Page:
Spotlight: Sweet Nothings Launched Out of a Mom’s Desire for Healthy Snacks





Small business ideas often arise when individuals aren’t able to find a particular type of product that meets their needs. That’s the basic story behind the launch of Sweet Nothings.

A mom simply wanted clean, healthy snacks that her kids would eat. But these options were lacking on store shelves. So she created her own. Read more about the company’s story in this week’s Small Business Spotlight.



What the Business Does

Offers a variety of healthy snacks.

Co-founder and CEO Jake Kneller told Small Business Trends, “Sweet Nothings retails clean, organic, plant-based superfood snacks. Their portfolio of products includes Spoonable and Squeezeable Smoothies and Nut Butter Bites.”

Business Niche

Using high quality ingredients.

Kneller says, “All of our products are made from just organic fruits, veggies, nuts and seeds. Nothing artificial, no added sugars and no crap. Most of CPG takes shortcuts with sugar, gums, oils and more. We do not.”


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How the Business Got Started

Out of a personal desire for clean snacks.

Kneller explains, “[Co-founder] Beth Porter grew up in a food desert with little understanding of nutrition, but that changed as she grew older and particularly when she became a mother. Frustrated by the unhealthy snacks she found on grocery shelves, she purchased a small food processor and started mixing different combinations of organic fruits, nuts and seeds, creating a smoothie-like treat that quickly became a family and friend favorite.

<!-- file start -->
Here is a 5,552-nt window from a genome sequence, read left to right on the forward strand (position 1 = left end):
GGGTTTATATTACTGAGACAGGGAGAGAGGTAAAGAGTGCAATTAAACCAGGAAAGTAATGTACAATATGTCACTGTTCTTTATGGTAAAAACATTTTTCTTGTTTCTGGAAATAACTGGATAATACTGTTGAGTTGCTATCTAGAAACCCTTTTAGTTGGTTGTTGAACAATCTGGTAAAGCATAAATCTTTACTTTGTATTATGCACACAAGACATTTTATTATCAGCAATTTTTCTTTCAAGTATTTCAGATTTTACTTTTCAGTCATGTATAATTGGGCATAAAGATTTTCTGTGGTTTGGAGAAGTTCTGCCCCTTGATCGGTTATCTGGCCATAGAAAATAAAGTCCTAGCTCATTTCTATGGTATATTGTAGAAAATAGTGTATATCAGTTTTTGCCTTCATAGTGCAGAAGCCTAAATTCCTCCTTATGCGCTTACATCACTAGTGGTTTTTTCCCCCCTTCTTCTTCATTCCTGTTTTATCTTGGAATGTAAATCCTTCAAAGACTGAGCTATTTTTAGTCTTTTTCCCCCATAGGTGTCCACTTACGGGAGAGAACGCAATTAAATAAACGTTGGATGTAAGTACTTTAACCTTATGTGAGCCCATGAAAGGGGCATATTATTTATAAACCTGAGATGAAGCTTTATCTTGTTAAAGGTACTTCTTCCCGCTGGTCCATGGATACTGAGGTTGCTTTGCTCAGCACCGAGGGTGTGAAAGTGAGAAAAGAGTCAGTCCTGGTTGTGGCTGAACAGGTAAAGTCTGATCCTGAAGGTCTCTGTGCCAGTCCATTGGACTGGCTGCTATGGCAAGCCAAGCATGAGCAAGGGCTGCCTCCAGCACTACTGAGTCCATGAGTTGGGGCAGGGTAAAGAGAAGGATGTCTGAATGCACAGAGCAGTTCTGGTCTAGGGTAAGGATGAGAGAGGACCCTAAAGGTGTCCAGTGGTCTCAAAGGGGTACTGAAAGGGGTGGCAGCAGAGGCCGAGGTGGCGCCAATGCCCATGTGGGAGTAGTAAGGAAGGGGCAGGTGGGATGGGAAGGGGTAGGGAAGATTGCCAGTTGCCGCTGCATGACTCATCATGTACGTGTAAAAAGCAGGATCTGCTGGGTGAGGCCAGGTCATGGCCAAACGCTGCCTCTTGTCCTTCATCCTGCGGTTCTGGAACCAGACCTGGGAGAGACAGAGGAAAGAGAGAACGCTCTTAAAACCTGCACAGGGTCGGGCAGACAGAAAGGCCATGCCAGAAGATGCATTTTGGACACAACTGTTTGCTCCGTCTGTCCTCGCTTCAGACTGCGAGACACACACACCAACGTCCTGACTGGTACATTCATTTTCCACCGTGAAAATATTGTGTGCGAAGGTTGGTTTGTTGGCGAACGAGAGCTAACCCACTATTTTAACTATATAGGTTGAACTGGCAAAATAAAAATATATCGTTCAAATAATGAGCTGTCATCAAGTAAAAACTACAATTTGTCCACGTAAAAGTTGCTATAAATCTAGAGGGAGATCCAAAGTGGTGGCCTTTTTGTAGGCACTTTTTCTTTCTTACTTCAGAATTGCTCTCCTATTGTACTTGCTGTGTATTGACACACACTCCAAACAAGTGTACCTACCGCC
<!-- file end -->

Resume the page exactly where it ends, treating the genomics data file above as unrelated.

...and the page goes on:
“That effort turned into Sweet Nothings, a clean-snack company that has gained distribution in more than 3,500 stores ranging from Kroger to Whole Foods and expanded to three different product lines in just four years.”



Biggest Win

Launching in Sprouts stores around the country.

Kneller says, “??This led to 350 stores nationwide that carried our products and allowed us to reach our consumers from Florida to Texas to California.”

Biggest Challenge

Navigating the pandemic.

Kneller adds, “Prior to COVID, 100% of our revenue was from corporate and university cafeterias where we had built a big business. Overnight, our revenue went to zero, and stayed there for several months, which was really scary.



“We managed to stay in business by immediately launching a DTC site and reaching out to grocery stores about carrying our product.”

Biggest Risk

Launching their new Kids’ Squeezable Smoothies and Nut Butter Bites.

Kneller explains, “We had to risk a lot of our capital to launch new product lines before they were proven in the market. If we had been wrong about the products, flavors, and branding, we would have lost a lot of money. But instead, it grew our business 3X in 2022 and allowed us to start to build a brand across several categories.”

How They’d Spend an Extra $100,000

Launching more in-store demos.



Kneller says, “When customers get the chance to learn more about our products and try them, they love what we are all about. And we would love to get our products into more customers’ hands.”

Favorite Quote

“Everyone has a plan until they get punched in the mouth.” – Mike Tyson.

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Image: Sweet Nothings, co-founder Beth Porter Comment ▼



Annie Pilon Annie Pilon is a Senior Staff Writer for Small Business Trends, covering entrepreneur profiles, interviews, feature stories, community news and in-depth, expert-based guides. When she’s not writing she can be found exploring all that her home state of Michigan has to offer.

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